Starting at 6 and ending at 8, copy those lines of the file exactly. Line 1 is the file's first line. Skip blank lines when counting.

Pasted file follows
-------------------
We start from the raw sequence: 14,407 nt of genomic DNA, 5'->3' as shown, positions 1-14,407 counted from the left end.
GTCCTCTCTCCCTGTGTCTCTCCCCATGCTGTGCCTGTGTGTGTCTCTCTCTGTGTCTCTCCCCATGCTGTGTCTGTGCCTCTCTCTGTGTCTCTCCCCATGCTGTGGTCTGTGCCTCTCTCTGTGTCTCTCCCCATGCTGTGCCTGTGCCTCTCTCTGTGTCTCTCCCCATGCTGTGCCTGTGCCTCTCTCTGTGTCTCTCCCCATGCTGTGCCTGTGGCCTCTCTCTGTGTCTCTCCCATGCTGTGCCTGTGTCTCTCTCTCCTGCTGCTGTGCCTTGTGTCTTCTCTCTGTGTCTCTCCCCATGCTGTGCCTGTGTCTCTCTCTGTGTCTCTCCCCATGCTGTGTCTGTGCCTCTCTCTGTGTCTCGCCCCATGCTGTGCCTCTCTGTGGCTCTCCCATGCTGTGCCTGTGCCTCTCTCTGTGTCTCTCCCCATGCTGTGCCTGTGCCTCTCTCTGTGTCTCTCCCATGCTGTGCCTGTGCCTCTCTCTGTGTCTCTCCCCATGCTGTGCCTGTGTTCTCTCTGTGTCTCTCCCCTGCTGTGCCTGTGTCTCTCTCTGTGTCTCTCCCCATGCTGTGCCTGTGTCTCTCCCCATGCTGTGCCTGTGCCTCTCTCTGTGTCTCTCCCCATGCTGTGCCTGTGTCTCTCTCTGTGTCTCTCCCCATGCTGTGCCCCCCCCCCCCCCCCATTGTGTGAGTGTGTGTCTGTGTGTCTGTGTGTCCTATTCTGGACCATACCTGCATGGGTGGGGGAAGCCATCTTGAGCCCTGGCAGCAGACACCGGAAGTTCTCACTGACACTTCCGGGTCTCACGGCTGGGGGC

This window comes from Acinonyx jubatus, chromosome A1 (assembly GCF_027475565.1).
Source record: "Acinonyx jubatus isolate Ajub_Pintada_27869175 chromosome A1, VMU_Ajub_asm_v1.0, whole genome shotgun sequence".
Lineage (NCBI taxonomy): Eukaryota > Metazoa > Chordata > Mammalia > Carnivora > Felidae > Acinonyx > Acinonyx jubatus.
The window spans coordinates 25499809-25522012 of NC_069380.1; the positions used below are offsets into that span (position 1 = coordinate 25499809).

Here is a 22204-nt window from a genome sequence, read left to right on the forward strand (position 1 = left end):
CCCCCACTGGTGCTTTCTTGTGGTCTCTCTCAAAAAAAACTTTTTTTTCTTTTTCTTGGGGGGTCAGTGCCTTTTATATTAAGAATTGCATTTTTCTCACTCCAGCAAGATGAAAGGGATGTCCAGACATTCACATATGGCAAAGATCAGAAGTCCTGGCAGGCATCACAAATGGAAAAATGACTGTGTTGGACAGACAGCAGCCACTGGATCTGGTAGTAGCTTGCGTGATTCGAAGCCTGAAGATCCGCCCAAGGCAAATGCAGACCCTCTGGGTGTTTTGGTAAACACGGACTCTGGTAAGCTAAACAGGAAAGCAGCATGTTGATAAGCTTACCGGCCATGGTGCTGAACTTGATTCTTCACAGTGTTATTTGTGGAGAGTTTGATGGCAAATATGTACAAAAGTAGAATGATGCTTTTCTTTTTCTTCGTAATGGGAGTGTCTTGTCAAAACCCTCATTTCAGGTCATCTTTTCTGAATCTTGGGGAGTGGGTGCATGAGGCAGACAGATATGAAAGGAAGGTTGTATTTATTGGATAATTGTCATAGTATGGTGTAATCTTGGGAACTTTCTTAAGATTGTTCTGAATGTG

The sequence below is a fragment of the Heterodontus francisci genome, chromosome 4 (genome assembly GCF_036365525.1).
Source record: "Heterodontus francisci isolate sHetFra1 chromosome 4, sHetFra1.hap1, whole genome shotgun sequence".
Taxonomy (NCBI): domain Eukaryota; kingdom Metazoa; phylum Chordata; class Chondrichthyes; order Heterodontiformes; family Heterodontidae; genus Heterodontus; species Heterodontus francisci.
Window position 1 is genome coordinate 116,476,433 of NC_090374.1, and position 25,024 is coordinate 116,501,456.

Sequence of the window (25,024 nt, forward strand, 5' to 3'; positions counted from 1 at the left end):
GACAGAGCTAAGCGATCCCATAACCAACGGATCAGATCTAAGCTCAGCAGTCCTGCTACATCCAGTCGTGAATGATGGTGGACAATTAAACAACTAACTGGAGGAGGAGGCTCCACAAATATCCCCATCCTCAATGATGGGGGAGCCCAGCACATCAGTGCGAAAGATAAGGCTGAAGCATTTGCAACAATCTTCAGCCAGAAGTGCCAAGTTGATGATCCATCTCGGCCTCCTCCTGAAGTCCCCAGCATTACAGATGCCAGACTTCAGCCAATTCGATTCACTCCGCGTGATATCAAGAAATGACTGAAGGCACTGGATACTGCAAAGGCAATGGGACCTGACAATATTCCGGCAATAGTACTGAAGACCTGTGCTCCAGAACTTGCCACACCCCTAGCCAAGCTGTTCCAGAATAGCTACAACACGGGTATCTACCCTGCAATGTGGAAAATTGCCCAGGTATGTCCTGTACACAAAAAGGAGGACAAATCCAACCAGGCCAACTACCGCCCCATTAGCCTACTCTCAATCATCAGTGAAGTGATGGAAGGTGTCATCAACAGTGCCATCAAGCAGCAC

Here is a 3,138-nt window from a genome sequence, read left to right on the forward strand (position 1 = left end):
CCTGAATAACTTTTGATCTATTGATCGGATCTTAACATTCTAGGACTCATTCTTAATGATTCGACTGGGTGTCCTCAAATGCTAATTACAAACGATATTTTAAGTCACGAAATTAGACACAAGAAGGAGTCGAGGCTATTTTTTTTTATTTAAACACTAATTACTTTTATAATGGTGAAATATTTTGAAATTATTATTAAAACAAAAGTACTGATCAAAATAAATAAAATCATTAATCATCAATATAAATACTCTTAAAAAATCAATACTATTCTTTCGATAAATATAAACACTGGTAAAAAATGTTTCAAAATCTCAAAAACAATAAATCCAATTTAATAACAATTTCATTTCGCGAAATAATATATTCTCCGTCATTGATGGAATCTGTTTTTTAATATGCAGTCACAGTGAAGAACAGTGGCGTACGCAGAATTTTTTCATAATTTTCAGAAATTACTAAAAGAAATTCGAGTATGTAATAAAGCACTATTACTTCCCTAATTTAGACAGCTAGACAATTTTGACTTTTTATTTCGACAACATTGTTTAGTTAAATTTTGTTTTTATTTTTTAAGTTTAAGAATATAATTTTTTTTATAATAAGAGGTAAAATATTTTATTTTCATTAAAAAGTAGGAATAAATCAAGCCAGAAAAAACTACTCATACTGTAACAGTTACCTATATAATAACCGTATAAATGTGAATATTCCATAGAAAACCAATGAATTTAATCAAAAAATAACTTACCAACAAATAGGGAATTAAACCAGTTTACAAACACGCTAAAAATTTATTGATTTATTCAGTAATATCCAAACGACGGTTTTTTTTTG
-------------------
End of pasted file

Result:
The window spans coordinates 25499809-25522012 of NC_069380.1; the positions used below are offsets into that span (position 1 = coordinate 25499809).

Here is a 22204-nt window from a genome sequence, read left to right on the forward strand (position 1 = left end):
CCCCCACTGGTGCTTTCTTGTGGTCTCTCTCAAAAAAAACTTTTTTTTCTTTTTCTTGGGGGGTCAGTGCCTTTTATATTAAGAATTGCATTTTTCTCACTCCAGCAAGATGAAAGGGATGTCCAGACATTCACATATGGCAAAGATCAGAAGTCCTGGCAGGCATCACAAATGGAAAAATGACTGTGTTGGACAGACAGCAGCCACTGGATCTGGTAGTAGCTTGCGTGATTCGAAGCCTGAAGATCCGCCCAAGGCAAATGCAGACCCTCTGGGTGTTTTGGTAAACACGGACTCTGGTAAGCTAAACAGGAAAGCAGCATGTTGATAAGCTTACCGGCCATGGTGCTGAACTTGATTCTTCACAGTGTTATTTGTGGAGAGTTTGATGGCAAATATGTACAAAAGTAGAATGATGCTTTTCTTTTTCTTCGTAATGGGAGTGTCTTGTCAAAACCCTCATTTCAGGTCATCTTTTCTGAATCTTGGGGAGTGGGTGCATGAGGCAGACAGATATGAAAGGAAGGTTGTATTTATTGGATAATTGTCATAGTATGGTGTAATCTTGGGAACTTTCTTAAGATTGTTCTGAATGTG